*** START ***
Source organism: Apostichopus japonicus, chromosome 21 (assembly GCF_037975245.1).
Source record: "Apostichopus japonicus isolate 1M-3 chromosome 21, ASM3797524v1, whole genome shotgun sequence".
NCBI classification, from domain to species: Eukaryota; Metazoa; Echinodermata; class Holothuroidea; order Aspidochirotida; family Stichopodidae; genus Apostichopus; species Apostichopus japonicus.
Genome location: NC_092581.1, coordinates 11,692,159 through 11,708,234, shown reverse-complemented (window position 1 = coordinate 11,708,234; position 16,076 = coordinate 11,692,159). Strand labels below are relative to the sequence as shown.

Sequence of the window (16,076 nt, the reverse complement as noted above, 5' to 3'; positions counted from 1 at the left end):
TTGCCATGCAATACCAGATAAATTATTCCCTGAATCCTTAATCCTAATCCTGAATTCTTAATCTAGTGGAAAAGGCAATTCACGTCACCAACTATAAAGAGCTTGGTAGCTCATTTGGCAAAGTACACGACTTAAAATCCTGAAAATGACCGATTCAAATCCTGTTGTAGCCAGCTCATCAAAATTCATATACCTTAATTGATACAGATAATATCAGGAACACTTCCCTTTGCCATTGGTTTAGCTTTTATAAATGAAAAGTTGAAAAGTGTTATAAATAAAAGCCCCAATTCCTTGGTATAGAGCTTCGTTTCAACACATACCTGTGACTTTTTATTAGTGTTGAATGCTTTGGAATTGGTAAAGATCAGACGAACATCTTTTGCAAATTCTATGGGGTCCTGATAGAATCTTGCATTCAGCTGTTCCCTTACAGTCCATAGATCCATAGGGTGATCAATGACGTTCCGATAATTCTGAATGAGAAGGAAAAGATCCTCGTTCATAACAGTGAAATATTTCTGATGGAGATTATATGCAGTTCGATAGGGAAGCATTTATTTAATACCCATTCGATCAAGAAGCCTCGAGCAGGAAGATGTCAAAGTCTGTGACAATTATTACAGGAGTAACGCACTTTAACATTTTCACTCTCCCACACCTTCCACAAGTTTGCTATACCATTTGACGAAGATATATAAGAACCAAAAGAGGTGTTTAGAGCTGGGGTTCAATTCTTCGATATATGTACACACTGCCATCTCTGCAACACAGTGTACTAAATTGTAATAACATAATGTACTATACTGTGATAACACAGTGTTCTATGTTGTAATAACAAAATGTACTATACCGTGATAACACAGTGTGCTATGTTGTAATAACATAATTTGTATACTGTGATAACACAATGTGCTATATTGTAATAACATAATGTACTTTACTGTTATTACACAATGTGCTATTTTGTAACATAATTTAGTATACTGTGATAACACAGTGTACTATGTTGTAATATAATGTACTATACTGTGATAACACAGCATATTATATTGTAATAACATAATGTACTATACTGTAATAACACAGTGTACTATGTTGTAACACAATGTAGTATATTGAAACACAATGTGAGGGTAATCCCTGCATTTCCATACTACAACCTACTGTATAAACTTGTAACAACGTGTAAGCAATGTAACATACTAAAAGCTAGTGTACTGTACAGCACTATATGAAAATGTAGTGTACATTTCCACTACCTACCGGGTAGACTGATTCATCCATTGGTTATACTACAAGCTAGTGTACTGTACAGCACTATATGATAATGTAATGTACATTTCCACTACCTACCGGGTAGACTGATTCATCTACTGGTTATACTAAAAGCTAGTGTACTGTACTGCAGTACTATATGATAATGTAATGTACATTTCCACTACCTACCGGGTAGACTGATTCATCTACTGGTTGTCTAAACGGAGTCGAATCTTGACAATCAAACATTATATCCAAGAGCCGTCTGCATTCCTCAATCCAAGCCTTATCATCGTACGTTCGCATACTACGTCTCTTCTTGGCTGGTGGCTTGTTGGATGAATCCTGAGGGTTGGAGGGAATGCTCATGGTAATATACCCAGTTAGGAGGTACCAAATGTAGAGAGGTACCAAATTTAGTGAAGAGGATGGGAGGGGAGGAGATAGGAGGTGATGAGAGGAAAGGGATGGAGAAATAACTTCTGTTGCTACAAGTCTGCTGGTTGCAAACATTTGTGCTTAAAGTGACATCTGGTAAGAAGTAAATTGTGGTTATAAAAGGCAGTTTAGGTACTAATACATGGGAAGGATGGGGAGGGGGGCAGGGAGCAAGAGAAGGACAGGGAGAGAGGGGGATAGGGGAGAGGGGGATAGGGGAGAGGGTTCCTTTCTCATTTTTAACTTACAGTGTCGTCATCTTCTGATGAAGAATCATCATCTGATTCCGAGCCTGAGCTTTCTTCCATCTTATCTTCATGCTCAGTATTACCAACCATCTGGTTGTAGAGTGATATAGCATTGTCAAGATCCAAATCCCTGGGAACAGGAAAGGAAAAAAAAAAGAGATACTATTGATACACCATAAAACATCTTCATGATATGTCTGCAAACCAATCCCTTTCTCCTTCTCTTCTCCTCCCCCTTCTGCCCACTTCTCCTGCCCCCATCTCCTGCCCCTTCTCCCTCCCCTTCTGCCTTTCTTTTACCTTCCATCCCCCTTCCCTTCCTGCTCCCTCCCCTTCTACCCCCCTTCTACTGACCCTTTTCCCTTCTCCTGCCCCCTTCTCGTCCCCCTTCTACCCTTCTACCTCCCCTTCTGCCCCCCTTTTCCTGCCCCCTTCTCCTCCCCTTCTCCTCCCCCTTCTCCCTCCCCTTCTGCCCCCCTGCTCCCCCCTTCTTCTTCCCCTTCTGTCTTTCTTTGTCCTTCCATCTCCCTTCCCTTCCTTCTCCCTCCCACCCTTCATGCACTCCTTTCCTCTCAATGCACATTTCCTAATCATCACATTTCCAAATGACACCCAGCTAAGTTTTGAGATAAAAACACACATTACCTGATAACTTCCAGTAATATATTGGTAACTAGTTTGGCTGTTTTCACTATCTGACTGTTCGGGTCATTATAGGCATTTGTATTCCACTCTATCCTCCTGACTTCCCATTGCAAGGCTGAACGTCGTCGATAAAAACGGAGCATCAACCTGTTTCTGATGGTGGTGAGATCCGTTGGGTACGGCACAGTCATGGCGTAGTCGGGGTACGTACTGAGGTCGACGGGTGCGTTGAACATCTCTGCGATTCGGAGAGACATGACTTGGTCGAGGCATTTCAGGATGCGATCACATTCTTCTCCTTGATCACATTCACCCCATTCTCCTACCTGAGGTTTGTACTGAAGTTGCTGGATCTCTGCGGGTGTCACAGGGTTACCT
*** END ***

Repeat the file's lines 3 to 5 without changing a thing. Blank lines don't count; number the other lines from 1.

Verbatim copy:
NCBI classification, from domain to species: Eukaryota; Metazoa; Echinodermata; class Holothuroidea; order Aspidochirotida; family Stichopodidae; genus Apostichopus; species Apostichopus japonicus.
Genome location: NC_092581.1, coordinates 11,692,159 through 11,708,234, shown reverse-complemented (window position 1 = coordinate 11,708,234; position 16,076 = coordinate 11,692,159). Strand labels below are relative to the sequence as shown.

Sequence of the window (16,076 nt, the reverse complement as noted above, 5' to 3'; positions counted from 1 at the left end):